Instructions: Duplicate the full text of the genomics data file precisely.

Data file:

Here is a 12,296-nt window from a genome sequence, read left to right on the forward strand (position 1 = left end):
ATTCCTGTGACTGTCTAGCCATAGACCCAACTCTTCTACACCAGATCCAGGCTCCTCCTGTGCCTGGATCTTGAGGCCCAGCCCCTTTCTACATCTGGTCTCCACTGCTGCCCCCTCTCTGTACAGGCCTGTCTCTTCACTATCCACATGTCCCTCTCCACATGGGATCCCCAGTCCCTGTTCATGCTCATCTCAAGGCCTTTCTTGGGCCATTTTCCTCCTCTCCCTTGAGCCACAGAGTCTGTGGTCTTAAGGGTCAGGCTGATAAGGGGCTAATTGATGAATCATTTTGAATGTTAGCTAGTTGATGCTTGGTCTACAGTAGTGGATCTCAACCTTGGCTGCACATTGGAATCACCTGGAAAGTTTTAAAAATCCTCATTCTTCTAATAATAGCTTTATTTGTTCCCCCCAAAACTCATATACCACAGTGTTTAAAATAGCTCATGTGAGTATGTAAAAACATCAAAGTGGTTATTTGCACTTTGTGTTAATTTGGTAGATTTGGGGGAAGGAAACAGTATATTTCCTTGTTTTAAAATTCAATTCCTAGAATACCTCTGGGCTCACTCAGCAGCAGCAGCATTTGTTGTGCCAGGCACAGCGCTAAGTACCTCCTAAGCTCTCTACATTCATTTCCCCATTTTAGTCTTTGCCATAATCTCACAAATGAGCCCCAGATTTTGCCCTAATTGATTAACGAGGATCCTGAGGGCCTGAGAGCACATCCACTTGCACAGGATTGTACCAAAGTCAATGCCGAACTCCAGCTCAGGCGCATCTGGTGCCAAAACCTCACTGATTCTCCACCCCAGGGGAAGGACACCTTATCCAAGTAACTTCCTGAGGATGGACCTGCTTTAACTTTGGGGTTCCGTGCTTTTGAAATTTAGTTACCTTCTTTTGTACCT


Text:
Here is a 12,296-nt window from a genome sequence, read left to right on the forward strand (position 1 = left end):
ATTCCTGTGACTGTCTAGCCATAGACCCAACTCTTCTACACCAGATCCAGGCTCCTCCTGTGCCTGGATCTTGAGGCCCAGCCCCTTTCTACATCTGGTCTCCACTGCTGCCCCCTCTCTGTACAGGCCTGTCTCTTCACTATCCACATGTCCCTCTCCACATGGGATCCCCAGTCCCTGTTCATGCTCATCTCAAGGCCTTTCTTGGGCCATTTTCCTCCTCTCCCTTGAGCCACAGAGTCTGTGGTCTTAAGGGTCAGGCTGATAAGGGGCTAATTGATGAATCATTTTGAATGTTAGCTAGTTGATGCTTGGTCTACAGTAGTGGATCTCAACCTTGGCTGCACATTGGAATCACCTGGAAAGTTTTAAAAATCCTCATTCTTCTAATAATAGCTTTATTTGTTCCCCCCAAAACTCATATACCACAGTGTTTAAAATAGCTCATGTGAGTATGTAAAAACATCAAAGTGGTTATTTGCACTTTGTGTTAATTTGGTAGATTTGGGGGAAGGAAACAGTATATTTCCTTGTTTTAAAATTCAATTCCTAGAATACCTCTGGGCTCACTCAGCAGCAGCAGCATTTGTTGTGCCAGGCACAGCGCTAAGTACCTCCTAAGCTCTCTACATTCATTTCCCCATTTTAGTCTTTGCCATAATCTCACAAATGAGCCCCAGATTTTGCCCTAATTGATTAACGAGGATCCTGAGGGCCTGAGAGCACATCCACTTGCACAGGATTGTACCAAAGTCAATGCCGAACTCCAGCTCAGGCGCATCTGGTGCCAAAACCTCACTGATTCTCCACCCCAGGGGAAGGACACCTTATCCAAGTAACTTCCTGAGGATGGACCTGCTTTAACTTTGGGGTTCCGTGCTTTTGAAATTTAGTTACCTTCTTTTGTACCT